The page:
- Azure CLI
- Azure Powershell
- Interactive Browser
You will have to figure out which make sense to exclude for your scenarios. For my scenario, I authenticate locally with the CLI via
az login, but when deployed to an Azure App Service, I leverage the Managed Identity (which is essentially the user your application is running as). That means I can ignore the rest as implemented in the code below:
Before making this change, most of the time I was getting ~15 seconds for an Azure Key Vault with 10 secrets. After making this change it dropped it to ~6 seconds.
Optimizing even further by detecting the ASP.NET Core Environment
However, I really only use the Azure CLI locally and the Managed Identity out in Azure App Service. On most applications, I usually create a custom environment called “Local” for my local development, which means I can use that to tell Azure KeyVault to use the CLI locally and Managed Identity anywhere else:
This drops the performance of my local development to just 1.5 seconds. This is a savings of ~13.5 seconds of what I was consistently seeing.
Don’t Forget To Benchmark Your Scenario
Again, your mileage may vary depending on which options you exclude, how many secrets you have, your geographic location relative to the Azure Key Vault, and lots of other factors.
As with anything related to performance, make sure to benchmark before and after to ensure that you’re gaining performance, because your exact scenario may behave differently than my scenarios.
Why not user dotnet user-secrets for local development?
I hear this question a lot – why not use
dotnet user-secrets for local development? I think that
dotnet user-secrets is not very team friendly in an active codebase. Here’s why:
- Any time anyone adds a new secret or changes a value for an existing one, they have to let the whole team know the key and value to add to the local user secret store
- Any time we onboard someone, we have to usually copy the user secrets from one machine to another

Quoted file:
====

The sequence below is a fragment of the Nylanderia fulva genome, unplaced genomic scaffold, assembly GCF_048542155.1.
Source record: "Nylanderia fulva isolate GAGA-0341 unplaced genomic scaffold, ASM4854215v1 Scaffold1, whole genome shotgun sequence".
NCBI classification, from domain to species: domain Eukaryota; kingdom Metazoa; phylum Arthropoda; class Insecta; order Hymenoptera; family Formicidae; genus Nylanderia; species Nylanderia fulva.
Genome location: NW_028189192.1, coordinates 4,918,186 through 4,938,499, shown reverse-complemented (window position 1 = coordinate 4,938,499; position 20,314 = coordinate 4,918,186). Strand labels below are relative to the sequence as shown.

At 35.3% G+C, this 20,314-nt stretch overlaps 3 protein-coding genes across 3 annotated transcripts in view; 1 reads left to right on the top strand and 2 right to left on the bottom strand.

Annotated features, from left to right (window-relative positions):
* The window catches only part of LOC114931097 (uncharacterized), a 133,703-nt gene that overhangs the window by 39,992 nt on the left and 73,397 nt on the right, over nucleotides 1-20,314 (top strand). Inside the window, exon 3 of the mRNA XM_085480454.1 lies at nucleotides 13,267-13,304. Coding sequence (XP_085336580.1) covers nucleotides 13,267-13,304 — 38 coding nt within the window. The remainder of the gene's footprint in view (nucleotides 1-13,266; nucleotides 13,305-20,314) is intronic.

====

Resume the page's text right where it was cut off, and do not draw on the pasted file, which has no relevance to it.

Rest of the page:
Using an Azure Key Vault specific for local development, both problems are solved. Anytime someone adds a new secret or changes a value to an existing one to Azure Key Vault, the whole team gets it. Also onboarding is as simple as adding someone to an Azure Active Directory Group that has access to that Azure Key Vault and you’re done.
Hope this helps!
6 thoughts on “Improving Azure Key Vault Performance in ASP.NET Core By Up To 10x”
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I don’t want to be that guy, but if you aren’t using the chained fallback functionality of the default Azure identity, just use the explicit implementations you need.
TokenCredential credentials = ManagedIdentityCredential();
credentials = new AzureCliCredential();
Cuts out tons of code, and is exactly what default Azure credential is doing when you limit it to one source. It’s just a chained token credential with defaults on fallback under the covers.
See also the roll your own chain ChainedTokenCredential which you can use to chain any number of token credentials together to sit your needs.
Definitely for this example your solution makes sense and you’re not “that guy” at all! Part of the point of this post is to illuminate the performance characteristics of the DefaultAzureCredential that is getting pushed so hard across docs, tutorials, etc.
Appreciate the post Tim.
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Hi, I was testing with this feature, but I am not sure about the single load time. I was testing this in my microservice, but every time when a request happens, in my Azure KeyVault dashboard appears the request requiring the same quantity of secrets.
That’s strange. so, that means that those requests are counted to the final price? I would like to show you images, but here is imposible.
I hope you can help me. My contact: firstname.lastname@example.org